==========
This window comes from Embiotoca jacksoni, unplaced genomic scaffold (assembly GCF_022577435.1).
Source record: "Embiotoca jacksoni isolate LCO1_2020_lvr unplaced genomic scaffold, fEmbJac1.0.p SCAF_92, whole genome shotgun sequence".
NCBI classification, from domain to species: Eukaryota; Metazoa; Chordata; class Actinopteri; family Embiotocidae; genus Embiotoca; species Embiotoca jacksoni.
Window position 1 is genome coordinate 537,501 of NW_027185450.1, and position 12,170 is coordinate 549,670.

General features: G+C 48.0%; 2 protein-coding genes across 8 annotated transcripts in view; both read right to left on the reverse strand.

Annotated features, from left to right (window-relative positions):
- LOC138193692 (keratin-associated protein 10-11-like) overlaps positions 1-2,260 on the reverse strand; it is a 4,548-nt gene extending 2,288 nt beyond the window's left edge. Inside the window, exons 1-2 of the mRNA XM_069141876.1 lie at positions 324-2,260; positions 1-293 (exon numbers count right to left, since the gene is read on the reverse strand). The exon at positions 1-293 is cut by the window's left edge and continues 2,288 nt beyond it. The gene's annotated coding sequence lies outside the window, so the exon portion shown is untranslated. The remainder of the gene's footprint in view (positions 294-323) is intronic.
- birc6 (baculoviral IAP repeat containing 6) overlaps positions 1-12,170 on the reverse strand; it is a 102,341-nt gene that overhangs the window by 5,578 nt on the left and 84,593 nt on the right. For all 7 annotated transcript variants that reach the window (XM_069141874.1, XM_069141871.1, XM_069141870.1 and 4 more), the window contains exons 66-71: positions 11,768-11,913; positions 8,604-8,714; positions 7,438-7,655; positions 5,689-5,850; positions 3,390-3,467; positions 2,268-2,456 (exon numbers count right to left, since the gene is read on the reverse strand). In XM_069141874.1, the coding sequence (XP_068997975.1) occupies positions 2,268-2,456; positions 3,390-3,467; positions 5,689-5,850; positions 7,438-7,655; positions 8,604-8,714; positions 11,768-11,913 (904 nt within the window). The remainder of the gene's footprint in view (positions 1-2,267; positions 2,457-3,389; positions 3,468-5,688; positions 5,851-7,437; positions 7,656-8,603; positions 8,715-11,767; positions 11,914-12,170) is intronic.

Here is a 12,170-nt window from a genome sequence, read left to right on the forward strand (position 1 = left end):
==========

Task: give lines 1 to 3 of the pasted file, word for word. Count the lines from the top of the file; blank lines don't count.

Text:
This window comes from Embiotoca jacksoni, unplaced genomic scaffold (assembly GCF_022577435.1).
Source record: "Embiotoca jacksoni isolate LCO1_2020_lvr unplaced genomic scaffold, fEmbJac1.0.p SCAF_92, whole genome shotgun sequence".
NCBI classification, from domain to species: Eukaryota; Metazoa; Chordata; class Actinopteri; family Embiotocidae; genus Embiotoca; species Embiotoca jacksoni.